Rule 1. Avoid four terms.
the fallacy of four terms
Rule 2. Distribute the middle in at
least one premise.
the fallacy of the undistributed
middle
Rule 3. Any term distributed in the
conclusion must be distributed in
the premises
the fallacy of illicit process
illicit process of the major term
(illicit major)
illicit process of the minor term
(illicit minor)
Rule 4. Avoid two negative
premises.
the fallacy of exclusive premisses
Rule 5. If either premise is
negative, the conclusion must be
negative.
the fallacy of drawing an
affiermative conclusion from a
negative premiss
Rule 6. From two universal
premises no particular conclusion
may be drawn.
the existential fallacy
There are 64 possible moods
 There are 4 possible figures
 There are 64x4 = 256 possible logical
forms
 Only 15 are valid
 It is possible, through a process of
elimination, to prove that only these 15
forms can avoid violating all six basic
rules.
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First Figure
Second Figure
Third Figure
Fourth Figure
M-P
S-M
P-M
S-M
M-P
M-S
P-M
M-S
1. AAA-1
Barbara
5. AEE-2
Camestres
9. AII – 3
Datisi
13. AEE-4
Camenes
2. EAE -1
Celarent
6. EAE -2
Cesare
10. IAI – 3
Dismasis
14. IAI-4
Dimaris
3. AII-1
Darii
7. AOO – 2
Baroko
11. EIO-3
Ferison
15. EIO – 4
Fresison
4. EIO -1
Ferio
8. EIO -2
Festino
12. OAO -3
Bokardo
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1. “All good stereos are made in Japan, but no good stereos are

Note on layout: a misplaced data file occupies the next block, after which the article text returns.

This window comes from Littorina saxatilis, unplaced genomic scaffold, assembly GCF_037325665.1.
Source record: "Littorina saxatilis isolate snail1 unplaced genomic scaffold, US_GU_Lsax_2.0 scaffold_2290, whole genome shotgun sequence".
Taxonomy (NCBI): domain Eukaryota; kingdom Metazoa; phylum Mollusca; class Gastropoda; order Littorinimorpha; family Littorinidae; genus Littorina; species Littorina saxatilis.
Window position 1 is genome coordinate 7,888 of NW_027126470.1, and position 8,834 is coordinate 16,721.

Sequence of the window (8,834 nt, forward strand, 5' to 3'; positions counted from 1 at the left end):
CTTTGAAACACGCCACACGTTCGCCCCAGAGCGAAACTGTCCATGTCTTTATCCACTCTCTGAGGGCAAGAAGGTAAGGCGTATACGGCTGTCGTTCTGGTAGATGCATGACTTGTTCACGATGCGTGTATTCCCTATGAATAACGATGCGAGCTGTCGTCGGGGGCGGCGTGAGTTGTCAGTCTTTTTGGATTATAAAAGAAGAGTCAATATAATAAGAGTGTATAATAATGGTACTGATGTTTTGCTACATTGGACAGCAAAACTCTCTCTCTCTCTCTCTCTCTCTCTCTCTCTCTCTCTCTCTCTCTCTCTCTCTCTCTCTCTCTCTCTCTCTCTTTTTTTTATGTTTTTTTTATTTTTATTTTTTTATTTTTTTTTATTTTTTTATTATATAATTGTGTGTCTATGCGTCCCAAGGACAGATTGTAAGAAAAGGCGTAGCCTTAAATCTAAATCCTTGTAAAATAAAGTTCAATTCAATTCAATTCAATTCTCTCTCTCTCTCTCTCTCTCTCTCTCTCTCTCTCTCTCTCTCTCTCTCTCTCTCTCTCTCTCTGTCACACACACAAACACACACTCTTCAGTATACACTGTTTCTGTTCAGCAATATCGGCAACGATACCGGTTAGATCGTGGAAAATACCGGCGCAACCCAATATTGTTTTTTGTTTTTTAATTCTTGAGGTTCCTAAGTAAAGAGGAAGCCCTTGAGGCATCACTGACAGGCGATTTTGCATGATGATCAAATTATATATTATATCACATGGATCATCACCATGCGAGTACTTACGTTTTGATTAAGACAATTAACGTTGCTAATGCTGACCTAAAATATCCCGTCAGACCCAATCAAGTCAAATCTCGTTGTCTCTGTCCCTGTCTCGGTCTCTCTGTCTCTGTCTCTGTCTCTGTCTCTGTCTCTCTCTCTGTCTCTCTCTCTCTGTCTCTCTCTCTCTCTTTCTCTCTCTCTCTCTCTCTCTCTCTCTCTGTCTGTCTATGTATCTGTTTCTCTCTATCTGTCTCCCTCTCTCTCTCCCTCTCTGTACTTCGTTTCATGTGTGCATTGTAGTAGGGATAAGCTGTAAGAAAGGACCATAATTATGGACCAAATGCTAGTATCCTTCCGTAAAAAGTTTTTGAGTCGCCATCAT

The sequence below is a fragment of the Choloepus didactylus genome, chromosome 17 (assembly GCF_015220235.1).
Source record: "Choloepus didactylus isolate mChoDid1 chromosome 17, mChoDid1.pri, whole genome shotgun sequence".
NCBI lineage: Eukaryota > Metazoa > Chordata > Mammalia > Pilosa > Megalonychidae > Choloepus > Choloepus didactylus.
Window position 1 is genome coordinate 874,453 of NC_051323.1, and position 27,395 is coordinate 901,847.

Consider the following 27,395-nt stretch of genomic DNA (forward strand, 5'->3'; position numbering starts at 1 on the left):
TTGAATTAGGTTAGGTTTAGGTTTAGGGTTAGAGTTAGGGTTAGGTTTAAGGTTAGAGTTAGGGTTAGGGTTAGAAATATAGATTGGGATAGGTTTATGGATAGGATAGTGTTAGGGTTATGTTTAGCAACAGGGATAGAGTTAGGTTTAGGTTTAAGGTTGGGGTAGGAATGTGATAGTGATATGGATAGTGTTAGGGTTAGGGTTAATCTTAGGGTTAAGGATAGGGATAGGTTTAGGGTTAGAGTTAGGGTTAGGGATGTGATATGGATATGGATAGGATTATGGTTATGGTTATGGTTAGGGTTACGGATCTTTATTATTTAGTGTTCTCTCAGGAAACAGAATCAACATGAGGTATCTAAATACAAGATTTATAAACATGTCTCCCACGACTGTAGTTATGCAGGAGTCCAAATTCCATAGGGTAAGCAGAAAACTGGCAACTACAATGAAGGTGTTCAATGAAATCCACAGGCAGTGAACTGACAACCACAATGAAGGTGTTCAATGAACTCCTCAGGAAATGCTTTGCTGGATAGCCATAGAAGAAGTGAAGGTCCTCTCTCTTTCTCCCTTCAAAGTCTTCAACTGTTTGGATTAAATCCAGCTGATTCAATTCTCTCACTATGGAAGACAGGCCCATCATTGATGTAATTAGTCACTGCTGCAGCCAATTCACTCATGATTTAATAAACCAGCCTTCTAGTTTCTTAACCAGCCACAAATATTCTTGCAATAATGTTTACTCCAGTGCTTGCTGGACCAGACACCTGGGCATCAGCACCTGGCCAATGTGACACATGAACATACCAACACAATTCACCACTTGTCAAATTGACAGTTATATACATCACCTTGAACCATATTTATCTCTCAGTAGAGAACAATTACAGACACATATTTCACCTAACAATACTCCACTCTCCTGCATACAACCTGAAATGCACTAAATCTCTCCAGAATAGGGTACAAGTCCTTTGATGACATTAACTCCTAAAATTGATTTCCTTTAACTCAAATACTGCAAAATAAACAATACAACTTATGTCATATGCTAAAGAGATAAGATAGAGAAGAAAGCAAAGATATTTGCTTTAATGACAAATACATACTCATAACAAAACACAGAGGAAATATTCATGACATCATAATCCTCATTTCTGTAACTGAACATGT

inexpensive; therefore, no Japanese stereos are inexpensive.”
Rewrite this syllogism in standard form, and name its mood and
figure.
2. Come up with a random list of four possible moods; then, pick
one of the four figures and use it to produce four different
syllogisms. Are any of the syllogisms valid?
3. What is the method of logical analogies? Apply it to this
argument to see if it is valid: “No logic professors are successful
politicians, because no conceited people are successful
politicians, and some logic professors are conceited people.”
4. Write out AOO-3 using S and P as the subject and predicate
terms and M as the middle term. (You may need to refer to the
chart of the four syllogistic figures.)
5. Using the syllogistic form in question #4 (or any other form, if
you like) construct a Venn diagram to test it for validity.
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1. Take a current editorial from a major newspaper (such as The New
York Times) and find a categorical syllogism in it. Then, decide what its
form is, and (using one of the methods for testing validity) label it as valid
or invalid.
2. Describe how Venn diagrams can be used to test the validity of a
standard form categorical syllogism. Then, give an example of one valid
and one invalid form and show how the diagram makes the status of
each clear. (Be sure to mark the premises in the right order!)
3. Explain the steps in one of the cases of the deduction of the 15 valid
forms of the categorical syllogism.
4. Two of the six essential rules for the formation of the standard-form
syllogism concern themselves with the distribution of terms. Explain what
distribution means and why these two rules are necessary. What fallacies
result, for instance, when these rules are broken?
5. Two of the six essential rules for the formation of the standard-form
syllogism discuss the quality of categorical propositions. What are these
two rules, and which fallacies result when they are broken?